Having trouble with your special education department? Maybe this story can help a little bit.
I remember the first day of 6th grade when I was introduced to the woman
who would be my one-on-one aide for the entire year. She would be
responsible for all of my physical needs. That means, in the classroom she
would be taking notes, writing down my homework assignments, getting
out my books and such. In the past, my aides always introduced
themselves to me. This time the special education teacher introduced the aide to me. The aide did not even say hello to me. I didn’t want to read too much into it.
Perhaps I should have. Now, here I am sitting at my desk eagerly awaiting
the first instruction from my teacher. I asked my aide to please take my notebook out. Nothing.
She didn’t do a thing. She just stared at me blankly. I asked a second time,
thinking she may not have heard me. I do have a slight speech impediment
and I do like to give those people that aren’t aware of my speech pattern
time to adjust. Still absolutely nothing occurred. I started to get nervous. I
didn’t know what to do. This is not in the cerebral palsy handbook. Here I
am, 11 years old and I really don’t know how to talk to people in authority
in a situation like this. What was my 6th grade teacher going to do? He had
the whole class to worry about. So I waited – and waited until one of the
special education teachers came to check on me. I told her I was having a
problem. My aide wasn’t doing what I was requesting. She said, “Well Mike,, she
doesn’t speak English.” I had my answer, but that certainly didn’t solve my
problem. What am I supposed to do? I asked. “Ahhhh. You guys will figure
it out. She is a nice woman.” This was a direct quote! I toughed it out for
the rest of the day. Then I went home and I am not ashamed to tell you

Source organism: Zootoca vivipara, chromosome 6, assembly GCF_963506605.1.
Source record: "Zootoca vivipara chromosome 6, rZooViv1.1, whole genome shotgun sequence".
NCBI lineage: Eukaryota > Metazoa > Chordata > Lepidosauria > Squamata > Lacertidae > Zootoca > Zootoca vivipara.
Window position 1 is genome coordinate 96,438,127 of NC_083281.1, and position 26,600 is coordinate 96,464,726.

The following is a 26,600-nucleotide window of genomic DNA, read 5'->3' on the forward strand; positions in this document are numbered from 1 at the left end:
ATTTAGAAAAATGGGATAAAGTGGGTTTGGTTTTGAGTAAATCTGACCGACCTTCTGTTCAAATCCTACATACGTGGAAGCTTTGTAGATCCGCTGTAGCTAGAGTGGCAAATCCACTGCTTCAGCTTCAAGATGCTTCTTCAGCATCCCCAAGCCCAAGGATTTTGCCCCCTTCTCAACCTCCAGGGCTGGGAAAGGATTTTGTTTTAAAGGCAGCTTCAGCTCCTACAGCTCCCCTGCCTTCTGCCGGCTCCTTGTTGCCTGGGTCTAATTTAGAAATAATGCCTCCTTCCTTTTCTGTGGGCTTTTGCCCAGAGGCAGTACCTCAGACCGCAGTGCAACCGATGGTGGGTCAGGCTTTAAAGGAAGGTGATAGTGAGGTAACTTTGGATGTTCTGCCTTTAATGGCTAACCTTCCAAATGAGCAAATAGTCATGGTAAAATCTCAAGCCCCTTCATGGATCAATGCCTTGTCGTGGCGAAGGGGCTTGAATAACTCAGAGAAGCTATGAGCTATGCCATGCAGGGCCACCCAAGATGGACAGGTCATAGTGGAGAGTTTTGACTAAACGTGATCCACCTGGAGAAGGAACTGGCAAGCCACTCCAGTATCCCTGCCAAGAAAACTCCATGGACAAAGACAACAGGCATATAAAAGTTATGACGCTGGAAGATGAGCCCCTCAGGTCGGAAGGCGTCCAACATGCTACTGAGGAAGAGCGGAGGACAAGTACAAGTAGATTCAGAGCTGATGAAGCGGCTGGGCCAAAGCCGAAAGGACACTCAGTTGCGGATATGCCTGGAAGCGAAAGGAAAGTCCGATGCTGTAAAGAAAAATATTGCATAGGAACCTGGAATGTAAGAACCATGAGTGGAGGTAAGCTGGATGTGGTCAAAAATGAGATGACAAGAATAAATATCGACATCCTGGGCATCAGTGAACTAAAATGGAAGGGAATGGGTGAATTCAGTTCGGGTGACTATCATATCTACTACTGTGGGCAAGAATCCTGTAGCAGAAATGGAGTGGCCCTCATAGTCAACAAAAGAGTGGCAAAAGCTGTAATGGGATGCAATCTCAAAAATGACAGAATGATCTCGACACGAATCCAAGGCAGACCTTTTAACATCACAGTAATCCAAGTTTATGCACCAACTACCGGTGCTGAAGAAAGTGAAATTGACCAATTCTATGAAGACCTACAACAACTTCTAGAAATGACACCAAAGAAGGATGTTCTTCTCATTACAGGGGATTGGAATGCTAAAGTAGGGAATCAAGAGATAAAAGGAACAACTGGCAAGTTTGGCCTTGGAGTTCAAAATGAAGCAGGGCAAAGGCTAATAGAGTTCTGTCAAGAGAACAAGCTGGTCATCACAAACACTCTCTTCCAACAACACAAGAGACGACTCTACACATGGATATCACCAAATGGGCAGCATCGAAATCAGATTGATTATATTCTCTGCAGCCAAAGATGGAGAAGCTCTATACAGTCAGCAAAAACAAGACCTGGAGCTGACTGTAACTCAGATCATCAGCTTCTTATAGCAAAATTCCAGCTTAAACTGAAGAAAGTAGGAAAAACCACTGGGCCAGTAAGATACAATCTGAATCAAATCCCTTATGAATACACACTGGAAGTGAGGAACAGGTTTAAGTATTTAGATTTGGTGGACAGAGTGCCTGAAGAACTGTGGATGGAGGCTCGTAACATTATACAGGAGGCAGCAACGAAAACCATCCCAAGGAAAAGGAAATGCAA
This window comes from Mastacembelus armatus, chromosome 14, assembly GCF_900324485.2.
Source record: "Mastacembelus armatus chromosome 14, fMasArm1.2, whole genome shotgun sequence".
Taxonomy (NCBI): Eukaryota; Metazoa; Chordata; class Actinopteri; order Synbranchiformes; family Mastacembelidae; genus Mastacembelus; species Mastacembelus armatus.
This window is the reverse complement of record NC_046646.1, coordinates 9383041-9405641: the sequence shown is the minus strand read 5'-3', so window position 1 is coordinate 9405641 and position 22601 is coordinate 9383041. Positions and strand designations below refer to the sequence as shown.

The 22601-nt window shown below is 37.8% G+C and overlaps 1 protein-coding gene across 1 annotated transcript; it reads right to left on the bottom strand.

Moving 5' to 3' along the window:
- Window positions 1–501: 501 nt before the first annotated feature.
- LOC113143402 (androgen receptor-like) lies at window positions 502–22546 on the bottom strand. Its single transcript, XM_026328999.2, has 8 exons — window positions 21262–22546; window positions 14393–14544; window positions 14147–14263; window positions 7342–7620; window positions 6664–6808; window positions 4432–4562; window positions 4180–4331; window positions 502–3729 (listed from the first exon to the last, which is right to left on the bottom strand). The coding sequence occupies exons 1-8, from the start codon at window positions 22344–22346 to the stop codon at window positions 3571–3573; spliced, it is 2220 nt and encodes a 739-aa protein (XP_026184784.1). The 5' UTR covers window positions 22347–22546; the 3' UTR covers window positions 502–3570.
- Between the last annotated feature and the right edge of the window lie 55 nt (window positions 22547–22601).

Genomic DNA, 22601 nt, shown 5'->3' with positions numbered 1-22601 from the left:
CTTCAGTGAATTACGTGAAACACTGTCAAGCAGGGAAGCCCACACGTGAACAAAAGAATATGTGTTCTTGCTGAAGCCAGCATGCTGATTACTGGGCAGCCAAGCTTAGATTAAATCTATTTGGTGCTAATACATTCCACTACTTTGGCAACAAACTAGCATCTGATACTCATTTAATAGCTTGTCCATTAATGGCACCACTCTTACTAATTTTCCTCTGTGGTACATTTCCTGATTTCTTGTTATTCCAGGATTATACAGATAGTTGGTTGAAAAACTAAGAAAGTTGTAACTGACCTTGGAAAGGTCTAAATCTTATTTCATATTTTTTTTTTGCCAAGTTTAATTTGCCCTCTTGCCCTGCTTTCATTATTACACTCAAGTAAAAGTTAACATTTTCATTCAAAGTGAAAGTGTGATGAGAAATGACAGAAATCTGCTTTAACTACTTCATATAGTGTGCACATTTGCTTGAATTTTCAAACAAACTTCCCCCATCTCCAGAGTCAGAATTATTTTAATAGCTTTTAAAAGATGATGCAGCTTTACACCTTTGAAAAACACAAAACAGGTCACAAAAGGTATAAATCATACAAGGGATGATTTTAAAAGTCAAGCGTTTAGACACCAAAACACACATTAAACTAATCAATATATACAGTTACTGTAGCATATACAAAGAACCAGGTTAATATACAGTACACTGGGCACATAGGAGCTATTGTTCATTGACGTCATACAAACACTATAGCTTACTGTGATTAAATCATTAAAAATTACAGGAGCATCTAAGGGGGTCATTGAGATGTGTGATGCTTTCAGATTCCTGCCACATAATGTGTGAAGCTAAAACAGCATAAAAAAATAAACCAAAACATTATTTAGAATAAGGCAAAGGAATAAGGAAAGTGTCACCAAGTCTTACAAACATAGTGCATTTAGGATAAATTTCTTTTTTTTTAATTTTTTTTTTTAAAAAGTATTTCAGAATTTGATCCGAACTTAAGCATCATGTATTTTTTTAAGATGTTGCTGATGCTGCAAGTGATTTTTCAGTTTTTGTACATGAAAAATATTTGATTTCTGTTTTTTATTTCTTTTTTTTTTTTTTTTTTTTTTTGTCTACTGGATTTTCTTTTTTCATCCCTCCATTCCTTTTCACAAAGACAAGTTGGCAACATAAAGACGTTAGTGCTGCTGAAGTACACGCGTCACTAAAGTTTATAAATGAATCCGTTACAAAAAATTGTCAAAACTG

that I lost it. I was tired and frustrated. My parents couldn’t believe what I
was telling them. They arranged a meeting the next day. They explained
that it was imperative that my aide understand and speak English. The
head of the special education department, who personally hired this
woman, seemed flabbergasted at this notion. It took a couple of weeks but
they found another woman and I am happy to say that she spoke English
and was great!
This experience taught me something. Always meet your aide before
school starts, if that is possible. I seriously think that when the special education
department pairs up an aide with a student, they are strictly looking at the
weaknesses of the student. “Oh, you use a wheelchair. You need
someone to push you.” or “Oh, you can’t open a book, so all you need is
someone to open the book for you.” It is not all about what we can’t do. It is also
about what we are able to do in spite of what we can’t do. In my case, it
was my ability to speak. Communication is key whether that is with your
aides, teachers or those in the special education department. It is important to
let others know what you need to help make your educational experience
as positive as possible.
How can this story help you?
If you are a parent in this situation, know what’s going on before the first
day of school. Ask questions, have an understanding with the special education
department about expectations and if you can, meet with the aide
If you are the student, speak up for yourself. If you have concerns prior to
the upcoming school year, address them to the appropriate people to
alleviate stress and create an open dialogue.
If you are a teacher in this situation, understand how important the one-on-
one aide relationship is. These aren’t just things you can slap together.
relationship. You must have an open dialogue. Do not assume anything!
Rollin’ to a town near you,